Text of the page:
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Femoroacetabular Impingement

Femoroacetabular Impingement | El Paso, TX Chiropractor

Femoroacetabular impingement, or FAI, is a medical state where additional bone develops in a single or multiple of the bones which make up the hip joint, giving the bones an irregular form. As a result, the bones may rub against each other since they do not fit together properly. This friction can ultimately harm the joint, causing pain, discomfort and limiting movement.


The hip is commonly characterized as a ball-and-socket joint. The acetabulum, which is part of the large pelvis bone, forms the socket of the joint. The ball of the joint is the femoral head, that is the upper end of the thighbone or femur. A type of soft tissue, known as articular cartilage, covers the surface of the ball-and-socket hip joint.

Articular cartilage makes a smooth, low friction surface which aids the bones to slide easily across each other through movement. The acetabulum is also lined by strong fibrocartilage, known as the labrum. The labrum shapes a gasket across the socket, forming a tight seal to provide stability as well as to help properly support the hip joint.

With femoroacetabular impingement, bone spurs or bone overgrowth, surround the femoral head, across the acetabulum. The extra bone causes the hip joints to come into close contact and prevents them from gliding smoothly and without friction during movements. With age, this can cause labrum tears and osteoarthritis, or the breakdown of articular cartilage.

Types of Femoroacetabular Impingement

According to doctors, there are three types of femoroacetabular impingement, or FAI: pincer, cam, and combined impingement.
  • Pincer: This variety of impingement develops when bone extends outwards from the standard rim of the acetabulum. As a result, the labrum is crushed beneath the rim of the acetabulum.
  • Cam: In cam, impingement of the femoral head causes the joint to be unable to rotate smoothly. A bump forms on the border of the femoral head which grinds the cartilage inside the acetabulum.
  • Combined: Combined impingement suggests that both pincer and cam types of femoroacetabular impingement are found.

Causes of FAI

Abnormal development of the hip bones and joints throughout childhood is the most common cause of femoroacetabular impingement. However, it is the deformity of a pincer bone spur or a cam bone spur which leads to joint damage and hip pain. If the hip bones and joints do not form normally, there's little which can be done to prevent femoroacetabular impingement.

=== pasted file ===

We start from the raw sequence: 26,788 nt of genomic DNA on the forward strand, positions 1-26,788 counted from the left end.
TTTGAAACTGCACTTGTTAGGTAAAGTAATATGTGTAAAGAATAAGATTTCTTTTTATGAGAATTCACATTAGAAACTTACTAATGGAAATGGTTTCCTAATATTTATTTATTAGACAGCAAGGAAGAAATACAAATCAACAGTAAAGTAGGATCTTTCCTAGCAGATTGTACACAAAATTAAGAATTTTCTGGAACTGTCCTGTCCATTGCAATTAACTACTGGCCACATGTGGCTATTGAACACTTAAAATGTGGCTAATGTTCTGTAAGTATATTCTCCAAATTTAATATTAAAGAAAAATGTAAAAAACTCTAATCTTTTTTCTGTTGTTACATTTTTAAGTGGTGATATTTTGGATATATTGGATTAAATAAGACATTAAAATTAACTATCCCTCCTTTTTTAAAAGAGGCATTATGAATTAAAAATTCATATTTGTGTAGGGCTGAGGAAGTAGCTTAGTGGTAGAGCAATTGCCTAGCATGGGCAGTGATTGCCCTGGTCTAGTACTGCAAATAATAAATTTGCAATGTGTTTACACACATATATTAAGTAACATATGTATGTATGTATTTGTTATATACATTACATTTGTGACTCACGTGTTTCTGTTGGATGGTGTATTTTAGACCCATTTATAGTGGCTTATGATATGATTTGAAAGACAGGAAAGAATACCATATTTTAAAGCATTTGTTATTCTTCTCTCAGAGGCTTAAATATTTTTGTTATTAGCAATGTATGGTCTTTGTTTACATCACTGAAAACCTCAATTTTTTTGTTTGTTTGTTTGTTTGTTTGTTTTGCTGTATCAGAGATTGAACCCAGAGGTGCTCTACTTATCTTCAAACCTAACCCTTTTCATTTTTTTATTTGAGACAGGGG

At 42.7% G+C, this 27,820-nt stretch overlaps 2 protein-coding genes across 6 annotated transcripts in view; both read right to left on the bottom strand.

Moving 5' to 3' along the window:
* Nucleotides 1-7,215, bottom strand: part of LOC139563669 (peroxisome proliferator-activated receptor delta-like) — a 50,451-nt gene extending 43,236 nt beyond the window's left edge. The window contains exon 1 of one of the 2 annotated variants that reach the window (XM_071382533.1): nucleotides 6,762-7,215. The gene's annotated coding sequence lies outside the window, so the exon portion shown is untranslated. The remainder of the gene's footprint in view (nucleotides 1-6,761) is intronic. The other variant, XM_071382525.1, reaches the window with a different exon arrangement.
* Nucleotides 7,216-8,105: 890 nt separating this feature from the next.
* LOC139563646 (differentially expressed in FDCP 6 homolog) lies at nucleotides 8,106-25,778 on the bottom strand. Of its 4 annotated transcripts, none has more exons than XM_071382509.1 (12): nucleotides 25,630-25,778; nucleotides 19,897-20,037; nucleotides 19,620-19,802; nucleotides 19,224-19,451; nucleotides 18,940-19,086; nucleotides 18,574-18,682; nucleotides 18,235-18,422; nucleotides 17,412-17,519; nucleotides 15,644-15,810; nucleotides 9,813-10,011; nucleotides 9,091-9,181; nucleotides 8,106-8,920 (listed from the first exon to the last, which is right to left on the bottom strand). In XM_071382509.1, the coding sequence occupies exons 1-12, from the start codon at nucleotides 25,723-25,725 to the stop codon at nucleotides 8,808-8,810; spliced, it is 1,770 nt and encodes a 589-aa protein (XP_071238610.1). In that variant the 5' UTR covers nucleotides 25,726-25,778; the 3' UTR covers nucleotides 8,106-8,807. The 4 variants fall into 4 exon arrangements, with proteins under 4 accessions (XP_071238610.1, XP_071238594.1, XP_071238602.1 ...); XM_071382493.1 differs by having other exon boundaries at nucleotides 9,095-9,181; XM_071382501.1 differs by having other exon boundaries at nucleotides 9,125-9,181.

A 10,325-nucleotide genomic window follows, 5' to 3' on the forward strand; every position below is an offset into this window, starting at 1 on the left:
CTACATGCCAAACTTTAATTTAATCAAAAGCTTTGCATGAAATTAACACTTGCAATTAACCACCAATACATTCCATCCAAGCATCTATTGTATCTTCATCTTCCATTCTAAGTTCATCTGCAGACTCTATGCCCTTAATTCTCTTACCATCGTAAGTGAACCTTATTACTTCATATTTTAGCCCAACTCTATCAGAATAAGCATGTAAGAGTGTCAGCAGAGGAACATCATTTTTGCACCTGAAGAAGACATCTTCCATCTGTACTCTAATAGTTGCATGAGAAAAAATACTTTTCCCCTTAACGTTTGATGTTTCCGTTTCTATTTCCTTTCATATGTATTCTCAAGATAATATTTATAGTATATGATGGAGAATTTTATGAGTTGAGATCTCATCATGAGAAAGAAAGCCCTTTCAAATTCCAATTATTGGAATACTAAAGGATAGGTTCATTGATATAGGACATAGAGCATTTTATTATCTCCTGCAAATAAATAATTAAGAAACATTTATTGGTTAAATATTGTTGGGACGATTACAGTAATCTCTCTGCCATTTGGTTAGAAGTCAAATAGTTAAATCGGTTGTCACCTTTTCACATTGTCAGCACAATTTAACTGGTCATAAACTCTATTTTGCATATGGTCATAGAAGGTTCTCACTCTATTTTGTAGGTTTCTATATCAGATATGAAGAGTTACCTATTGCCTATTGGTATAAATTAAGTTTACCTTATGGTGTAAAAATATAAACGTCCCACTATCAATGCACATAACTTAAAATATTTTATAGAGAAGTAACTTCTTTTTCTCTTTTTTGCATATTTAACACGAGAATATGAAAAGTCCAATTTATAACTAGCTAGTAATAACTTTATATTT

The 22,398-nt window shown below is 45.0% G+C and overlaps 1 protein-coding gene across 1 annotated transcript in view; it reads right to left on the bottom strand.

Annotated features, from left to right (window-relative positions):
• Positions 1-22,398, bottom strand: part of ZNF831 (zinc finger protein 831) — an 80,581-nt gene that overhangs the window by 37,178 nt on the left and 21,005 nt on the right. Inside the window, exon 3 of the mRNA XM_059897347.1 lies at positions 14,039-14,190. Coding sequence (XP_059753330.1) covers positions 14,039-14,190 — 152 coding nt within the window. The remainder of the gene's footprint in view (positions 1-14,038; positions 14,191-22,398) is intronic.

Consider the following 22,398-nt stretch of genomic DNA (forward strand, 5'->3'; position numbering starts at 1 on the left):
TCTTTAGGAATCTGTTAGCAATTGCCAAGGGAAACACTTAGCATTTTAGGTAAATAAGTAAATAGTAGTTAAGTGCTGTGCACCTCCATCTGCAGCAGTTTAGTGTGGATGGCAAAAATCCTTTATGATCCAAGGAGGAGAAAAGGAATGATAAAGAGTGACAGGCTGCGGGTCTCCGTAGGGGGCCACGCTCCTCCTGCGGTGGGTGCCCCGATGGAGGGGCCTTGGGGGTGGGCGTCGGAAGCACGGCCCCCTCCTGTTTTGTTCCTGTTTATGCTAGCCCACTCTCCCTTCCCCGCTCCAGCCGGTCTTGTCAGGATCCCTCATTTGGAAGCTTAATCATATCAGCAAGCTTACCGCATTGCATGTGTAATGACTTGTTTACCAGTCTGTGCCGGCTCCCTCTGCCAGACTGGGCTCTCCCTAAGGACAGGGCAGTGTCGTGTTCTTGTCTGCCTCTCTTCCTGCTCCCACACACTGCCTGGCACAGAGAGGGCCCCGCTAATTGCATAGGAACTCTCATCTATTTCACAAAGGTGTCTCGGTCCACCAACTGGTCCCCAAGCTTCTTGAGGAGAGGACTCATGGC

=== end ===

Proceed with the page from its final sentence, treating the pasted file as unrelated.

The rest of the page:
Many people may have FAI and never experience symptoms from the condition. When symptoms develop, however, it generally indicates that there is damage to the cartilage or labrum and the health issue may progress. Moreover, athletes are more likely to experience symptoms of femoroacetabular impingement, although exercise does not cause FAI.

Symptoms of FAI

The most common symptoms of femoroacetabular impingement include: pain and discomfort; stiffness; and limping. Pain associated with FAI frequently occurs in the region of the groin, although it may also occur toward the exterior of the hip. Twisting, turning, and squatting may cause a sharp, stabbing pain while the pain is generally described as a dull ache.

Diagnosis of FAI

For the first consultation, the healthcare professional will discuss the patient's hip symptoms and talk about their general health and wellness. They will also examine the patient's hip. As part of the physical evaluation, the doctor will conduct an FAI impingement test by bringing up the patient's knee then rotating it towards their opposite shoulder. If this recreates hip pain, the test is positive for femoroacetabular impingement.

Imaging Diagnostics

The healthcare professional may also order imaging diagnostics to help determine whether the patient has femoroacetabular impingement, or FAI. The following imaging diagnostics below can be used.
  • X-rays: These will show whether the hip has shaped bones of FAI, and provide images of the bone. X-rays may also reveal signs of arthritis.
  • Computed tomography (CT) scans: More comprehensive than a plain x-ray, CT scans help the healthcare professional determine the specific contour of the patient's hips.
  • Magnetic resonance imaging (MRI) scans: These tests create pictures of soft tissue. They will help the doctor find harm to the labrum and articular cartilage. Injecting dye into the joint may make the damage or injury show up more clearly.